I have my 50s, 60s and 70s still ahead, and I can ride a cart then. For now, I walk when possible. I enjoy it. The air feels cleaner that way. Plus I have more time to recover from that awful shot I just hit before I have to hit another one. To do that, I need good shoes. Shoes that are comfortable, but don’t make me look like a bowler.
My favorite pair of golf shoes I have ever owned are in my closet right now. They’re a pair of the adidas CrossFlex, and if you pick one up you’ll feel like you are holding a paper cup. They’re that light. True story: I suffered a mild ligament tear in my ankle last year playing basketball. Yep, another one of those dudes in his late 30s trying to act like he’s still in high school. Guilty. Anyway, I was told by the doc that I needed to wear an air cast for a couple months.
The hardest part of getting dressed each morning for work was fitting a pair of shoes over that cast and not feeling like there was a rock in my shoe once I did. Adidas to the rescue. For some reason, these kicks made my foot feel like it was wrapped in a pillow. I found myself wearing golf shoes around the house, to the grocery store, wherever. I looked a little funny, but who cares? My foot felt better in those shoes. Now that’s performance.
I asked Mattucci about the revenue that is now created by golf apparel. He said, “It’s become enormous, and in some stores has overshadowed the hard goods business.” Think about that. Do golfers care more about how they look than how they play? I guess you could make that case when you walk into a golf superstore. Take a look around. In the back, there’s usually some sort of swing simulator, surrounded by clubs. Nearby sits a putting green surrounded by putters. Man, I putt well on those greens. Makes a big difference when there is no break whatsoever, but I digress. About 25 percent of the floor space is dedicated to the actual game. The rest: apparel. Shoes. Hats. Socks. Belts. (Note to self: Still gotta get a white belt.)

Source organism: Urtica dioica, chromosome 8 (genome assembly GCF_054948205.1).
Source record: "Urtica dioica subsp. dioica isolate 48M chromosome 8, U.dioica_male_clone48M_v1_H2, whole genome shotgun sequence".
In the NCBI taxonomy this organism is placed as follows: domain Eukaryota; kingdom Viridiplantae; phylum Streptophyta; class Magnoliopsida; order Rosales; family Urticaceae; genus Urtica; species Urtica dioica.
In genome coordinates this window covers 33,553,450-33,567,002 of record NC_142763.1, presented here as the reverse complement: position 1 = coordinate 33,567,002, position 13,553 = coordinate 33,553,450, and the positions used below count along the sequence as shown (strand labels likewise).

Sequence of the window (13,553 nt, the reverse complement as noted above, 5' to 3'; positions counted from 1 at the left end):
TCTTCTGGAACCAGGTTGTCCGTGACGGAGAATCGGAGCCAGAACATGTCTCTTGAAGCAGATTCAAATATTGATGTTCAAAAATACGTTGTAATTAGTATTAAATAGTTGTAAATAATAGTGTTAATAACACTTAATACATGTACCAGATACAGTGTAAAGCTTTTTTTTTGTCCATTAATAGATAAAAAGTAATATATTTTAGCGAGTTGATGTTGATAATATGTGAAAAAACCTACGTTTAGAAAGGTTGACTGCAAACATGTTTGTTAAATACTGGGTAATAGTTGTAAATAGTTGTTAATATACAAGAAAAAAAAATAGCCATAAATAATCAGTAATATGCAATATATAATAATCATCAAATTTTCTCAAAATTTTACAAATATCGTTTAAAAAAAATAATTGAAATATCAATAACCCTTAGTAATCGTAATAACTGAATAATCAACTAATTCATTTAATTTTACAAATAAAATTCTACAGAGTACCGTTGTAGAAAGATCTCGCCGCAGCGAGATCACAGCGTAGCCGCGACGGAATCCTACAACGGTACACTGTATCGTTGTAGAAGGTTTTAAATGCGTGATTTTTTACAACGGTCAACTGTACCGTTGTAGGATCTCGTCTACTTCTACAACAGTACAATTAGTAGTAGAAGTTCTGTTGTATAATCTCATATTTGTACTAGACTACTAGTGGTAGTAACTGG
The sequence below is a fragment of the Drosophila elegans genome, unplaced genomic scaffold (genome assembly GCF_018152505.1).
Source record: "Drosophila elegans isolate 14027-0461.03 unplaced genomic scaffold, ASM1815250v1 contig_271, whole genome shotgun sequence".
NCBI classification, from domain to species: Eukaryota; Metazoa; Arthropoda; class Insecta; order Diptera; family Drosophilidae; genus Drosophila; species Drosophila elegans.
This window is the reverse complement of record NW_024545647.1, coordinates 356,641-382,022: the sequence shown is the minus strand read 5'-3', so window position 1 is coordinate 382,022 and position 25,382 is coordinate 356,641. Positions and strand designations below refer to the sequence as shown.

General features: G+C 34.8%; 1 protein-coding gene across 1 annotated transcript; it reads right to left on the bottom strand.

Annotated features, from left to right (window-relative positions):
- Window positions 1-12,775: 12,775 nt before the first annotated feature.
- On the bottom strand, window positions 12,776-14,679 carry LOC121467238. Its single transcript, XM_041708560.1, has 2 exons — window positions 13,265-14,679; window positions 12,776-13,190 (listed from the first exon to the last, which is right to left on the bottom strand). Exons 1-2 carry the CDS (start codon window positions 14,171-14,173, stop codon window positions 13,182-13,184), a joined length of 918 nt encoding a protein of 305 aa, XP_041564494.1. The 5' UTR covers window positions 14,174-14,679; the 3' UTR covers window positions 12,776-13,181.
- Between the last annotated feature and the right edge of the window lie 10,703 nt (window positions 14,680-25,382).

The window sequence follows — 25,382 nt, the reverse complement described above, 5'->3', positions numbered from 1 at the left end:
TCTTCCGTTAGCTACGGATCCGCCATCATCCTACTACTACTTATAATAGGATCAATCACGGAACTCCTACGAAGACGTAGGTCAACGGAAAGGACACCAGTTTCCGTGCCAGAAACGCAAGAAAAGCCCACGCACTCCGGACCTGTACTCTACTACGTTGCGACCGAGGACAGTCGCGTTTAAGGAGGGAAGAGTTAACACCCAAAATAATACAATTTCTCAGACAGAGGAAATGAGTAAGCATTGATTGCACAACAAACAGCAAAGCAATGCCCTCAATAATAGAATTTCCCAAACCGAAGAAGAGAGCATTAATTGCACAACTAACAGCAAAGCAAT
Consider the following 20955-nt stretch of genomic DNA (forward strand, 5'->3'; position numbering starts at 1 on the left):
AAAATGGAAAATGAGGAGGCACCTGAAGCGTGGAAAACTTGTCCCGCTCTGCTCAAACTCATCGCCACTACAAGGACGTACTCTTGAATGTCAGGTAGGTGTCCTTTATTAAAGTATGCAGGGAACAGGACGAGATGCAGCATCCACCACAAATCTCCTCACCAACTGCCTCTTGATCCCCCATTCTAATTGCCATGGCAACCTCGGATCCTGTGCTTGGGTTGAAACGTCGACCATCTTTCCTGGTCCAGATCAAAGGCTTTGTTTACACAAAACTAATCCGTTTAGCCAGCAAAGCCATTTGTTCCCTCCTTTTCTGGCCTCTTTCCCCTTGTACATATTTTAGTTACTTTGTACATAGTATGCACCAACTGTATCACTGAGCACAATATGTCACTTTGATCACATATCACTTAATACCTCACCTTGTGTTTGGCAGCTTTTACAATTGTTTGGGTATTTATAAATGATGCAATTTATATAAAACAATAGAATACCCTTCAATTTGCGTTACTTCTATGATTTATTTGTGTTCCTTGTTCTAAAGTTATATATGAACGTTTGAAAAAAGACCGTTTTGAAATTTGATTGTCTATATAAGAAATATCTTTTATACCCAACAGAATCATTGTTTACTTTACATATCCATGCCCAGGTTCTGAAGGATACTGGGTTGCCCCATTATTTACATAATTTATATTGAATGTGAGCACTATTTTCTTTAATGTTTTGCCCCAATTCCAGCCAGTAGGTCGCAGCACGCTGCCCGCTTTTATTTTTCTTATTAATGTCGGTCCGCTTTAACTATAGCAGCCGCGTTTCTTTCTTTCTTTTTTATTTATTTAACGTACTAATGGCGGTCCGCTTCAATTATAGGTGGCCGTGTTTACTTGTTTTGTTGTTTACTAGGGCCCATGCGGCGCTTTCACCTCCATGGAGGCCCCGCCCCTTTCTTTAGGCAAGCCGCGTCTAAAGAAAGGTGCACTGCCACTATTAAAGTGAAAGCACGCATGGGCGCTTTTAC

I have a bit of a different spin on why the great fashion takeover is happening in golf, starting with the fact that I think it’s a great thing that sends an important message.
Take a look at this from the perspective of a Tour player. I’m pretty sure they don’t grab whatever is on top of the drawer when deciding what to wear on Sunday at The Masters. In fact, we know of at least one player who will only wear a red shirt on Sunday, no matter what tournament, and no matter where he is on the leaderboard. “Being an individual sport gives them an opportunity to express a little more of their personality than a team-sport,” Mattucci says.
Athletes, pro or amateur, are always looking to express themselves. And it’s often not well received. When a wide receiver spends 30 seconds dancing in the end zone after a touchdown, he’s expressing himself, but he’s called a hot dog for doing it. In basketball, spend too much time staring down your opponent, and you’ll get a technical foul. Try staying at home plate and watching your home run ball on the baseball field, and you’ll get one in the ear next time you’re at the plate. But golf is where true expression can be done in a respectful way.
Golfers rarely celebrate. And outside of a few players, most don’t get any attention at all. I’d argue that the post-Tiger future of the sport needs some strong personalities to come forward. Fashion is one way to do this. The late Payne Stewart, for example, made a name for himself wearing NFL logos on the course. That’s great stuff. Express yourself, be yourself, let the world know who you are. When I see 75 percent of a golf store dedicated to gear, I think of all the opportunities it gives players to express themselves. So when 7-year-olds are dressed up as Rickie Fowler, it’s about so much more than just clothes. It’s good for them, and it’s good for the game.